Oosterschelde National park
A rich underwater world
The Oosterschelde is a National Park with a remarkable underwater world. The largest mammals in this area are the seals and harbor porpoises. The latter is the most common cetacean along the Dutch coast. There are several diving schools making it possible to examine the sea life of the Oosterschelde up close. If you take such a diving trip, you will be amazed at the rich underwater world with oysters, crabs, lobsters, clams, flatfish, shrimp and many other kinds of fish and shellfish.
The sea, and the impact of the tides in particular, brings forth a huge wealth of plants, seaweeds, animals and molluscs. Examples are samphire and sea aster. Join a guide and seek out the delicacies that live in the Oosterschelde on the Zilte Zaligheden (Briny Delicacies) tour or a wild seaweed walk. Or enjoy the goodness brought ashore by the fishermen: tasty mussels, Oosterschelde lobster, oysters, and clams from Zeeland.
Internationally unique bird habitat
Whether it is summer or winter, you can see plenty of bird species on and around the Oosterschelde. They are here to breed, rest, and wait out winter. When the tide is low, oystercatchers, redshanks, curlews, and spoonbills forage out on the dry mudflats and sandbars. When the tide is high, they rest on the salt marshes, clay reclamation fields, and polders behind the dikes. Tip: Watch where the birds are to see if the tide is high or low.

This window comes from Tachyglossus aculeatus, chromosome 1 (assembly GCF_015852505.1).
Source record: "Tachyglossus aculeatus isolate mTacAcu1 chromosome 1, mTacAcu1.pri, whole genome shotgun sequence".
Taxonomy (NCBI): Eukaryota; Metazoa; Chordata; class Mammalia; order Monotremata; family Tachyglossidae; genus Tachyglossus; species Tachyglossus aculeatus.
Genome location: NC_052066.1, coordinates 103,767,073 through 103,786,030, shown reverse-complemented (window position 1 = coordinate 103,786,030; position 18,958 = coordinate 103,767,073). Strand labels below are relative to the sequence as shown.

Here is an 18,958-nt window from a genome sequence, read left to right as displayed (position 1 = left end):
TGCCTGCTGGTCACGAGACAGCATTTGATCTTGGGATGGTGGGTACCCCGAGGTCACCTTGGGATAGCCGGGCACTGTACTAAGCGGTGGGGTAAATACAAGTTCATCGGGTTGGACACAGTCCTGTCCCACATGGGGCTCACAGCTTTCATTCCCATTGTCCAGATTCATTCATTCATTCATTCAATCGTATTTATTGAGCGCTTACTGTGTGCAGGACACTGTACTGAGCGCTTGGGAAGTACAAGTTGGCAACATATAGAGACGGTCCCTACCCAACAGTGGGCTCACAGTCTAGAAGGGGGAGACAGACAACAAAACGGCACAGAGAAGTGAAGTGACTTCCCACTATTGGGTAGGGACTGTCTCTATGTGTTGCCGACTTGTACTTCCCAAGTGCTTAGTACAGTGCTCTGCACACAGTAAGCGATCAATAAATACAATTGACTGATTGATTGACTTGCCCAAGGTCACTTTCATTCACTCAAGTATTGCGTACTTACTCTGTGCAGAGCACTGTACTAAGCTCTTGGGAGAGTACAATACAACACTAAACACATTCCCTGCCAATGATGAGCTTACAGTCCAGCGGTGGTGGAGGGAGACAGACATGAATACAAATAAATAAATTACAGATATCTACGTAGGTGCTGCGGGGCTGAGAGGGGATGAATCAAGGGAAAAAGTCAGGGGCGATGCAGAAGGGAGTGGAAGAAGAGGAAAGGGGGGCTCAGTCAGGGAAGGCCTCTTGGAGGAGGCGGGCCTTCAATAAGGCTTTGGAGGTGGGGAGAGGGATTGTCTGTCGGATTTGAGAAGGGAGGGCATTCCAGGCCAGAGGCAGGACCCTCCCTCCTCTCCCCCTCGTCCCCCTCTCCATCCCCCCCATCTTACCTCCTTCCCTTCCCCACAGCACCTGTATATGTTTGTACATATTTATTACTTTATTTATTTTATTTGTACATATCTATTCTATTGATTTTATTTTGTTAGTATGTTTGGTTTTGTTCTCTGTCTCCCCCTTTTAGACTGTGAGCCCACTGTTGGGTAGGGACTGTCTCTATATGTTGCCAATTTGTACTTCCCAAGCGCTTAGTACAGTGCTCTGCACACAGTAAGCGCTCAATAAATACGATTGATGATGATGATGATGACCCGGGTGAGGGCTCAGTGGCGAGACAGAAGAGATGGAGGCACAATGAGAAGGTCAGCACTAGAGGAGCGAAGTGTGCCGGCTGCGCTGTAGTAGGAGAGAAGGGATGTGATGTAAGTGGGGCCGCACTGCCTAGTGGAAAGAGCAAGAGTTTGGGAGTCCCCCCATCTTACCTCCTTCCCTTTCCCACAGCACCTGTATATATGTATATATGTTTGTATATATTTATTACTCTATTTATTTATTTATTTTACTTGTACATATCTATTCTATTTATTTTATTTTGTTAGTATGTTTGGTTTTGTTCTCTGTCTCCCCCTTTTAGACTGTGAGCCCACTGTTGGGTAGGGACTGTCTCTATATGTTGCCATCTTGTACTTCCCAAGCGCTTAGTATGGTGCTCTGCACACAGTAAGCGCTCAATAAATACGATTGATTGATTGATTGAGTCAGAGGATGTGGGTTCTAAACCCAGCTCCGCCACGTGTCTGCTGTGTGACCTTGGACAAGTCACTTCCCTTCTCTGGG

Explore the Oosterschelde
There are numerous ways to explore the Oosterschelde. Besides the many biking and hiking trails, you can also go beach combing, visit a mussel farm or make a trip in boots over the tidal marshes and mud flats. The Oosterschelde is a paradise for both the fishing enthusiast and the birdwatcher. In summer you can swim, snorkel or paddle at one of the many beaches around the Oosterschelde.
Do you have any children? Then a visit to Neeltje Jans is worth the trip. Here the history of the Delta and the operation of the storm barrier is explained in a lively and playful way. Children also have direct access to the local flora and fauna.